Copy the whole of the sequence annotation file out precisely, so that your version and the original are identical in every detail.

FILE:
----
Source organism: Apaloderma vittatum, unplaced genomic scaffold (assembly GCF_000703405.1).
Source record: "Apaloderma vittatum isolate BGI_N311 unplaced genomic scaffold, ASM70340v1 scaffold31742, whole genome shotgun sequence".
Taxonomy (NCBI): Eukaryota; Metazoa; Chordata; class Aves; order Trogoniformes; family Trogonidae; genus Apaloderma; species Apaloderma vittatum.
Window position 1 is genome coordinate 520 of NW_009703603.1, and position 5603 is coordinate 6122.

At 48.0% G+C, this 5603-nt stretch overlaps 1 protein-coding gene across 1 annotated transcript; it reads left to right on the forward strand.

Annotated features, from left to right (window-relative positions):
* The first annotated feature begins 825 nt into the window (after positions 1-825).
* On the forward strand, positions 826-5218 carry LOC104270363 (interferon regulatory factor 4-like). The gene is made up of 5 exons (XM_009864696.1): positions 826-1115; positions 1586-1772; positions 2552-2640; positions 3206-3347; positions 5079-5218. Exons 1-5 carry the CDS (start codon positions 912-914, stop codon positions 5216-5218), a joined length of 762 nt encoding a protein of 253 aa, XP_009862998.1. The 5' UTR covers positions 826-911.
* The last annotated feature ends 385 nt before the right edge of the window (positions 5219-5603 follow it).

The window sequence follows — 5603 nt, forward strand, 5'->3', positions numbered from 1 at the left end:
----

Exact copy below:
Source organism: Apaloderma vittatum, unplaced genomic scaffold (assembly GCF_000703405.1).
Source record: "Apaloderma vittatum isolate BGI_N311 unplaced genomic scaffold, ASM70340v1 scaffold31742, whole genome shotgun sequence".
Taxonomy (NCBI): Eukaryota; Metazoa; Chordata; class Aves; order Trogoniformes; family Trogonidae; genus Apaloderma; species Apaloderma vittatum.
Window position 1 is genome coordinate 520 of NW_009703603.1, and position 5603 is coordinate 6122.

At 48.0% G+C, this 5603-nt stretch overlaps 1 protein-coding gene across 1 annotated transcript; it reads left to right on the forward strand.

Annotated features, from left to right (window-relative positions):
* The first annotated feature begins 825 nt into the window (after positions 1-825).
* On the forward strand, positions 826-5218 carry LOC104270363 (interferon regulatory factor 4-like). The gene is made up of 5 exons (XM_009864696.1): positions 826-1115; positions 1586-1772; positions 2552-2640; positions 3206-3347; positions 5079-5218. Exons 1-5 carry the CDS (start codon positions 912-914, stop codon positions 5216-5218), a joined length of 762 nt encoding a protein of 253 aa, XP_009862998.1. The 5' UTR covers positions 826-911.
* The last annotated feature ends 385 nt before the right edge of the window (positions 5219-5603 follow it).

The window sequence follows — 5603 nt, forward strand, 5'->3', positions numbered from 1 at the left end: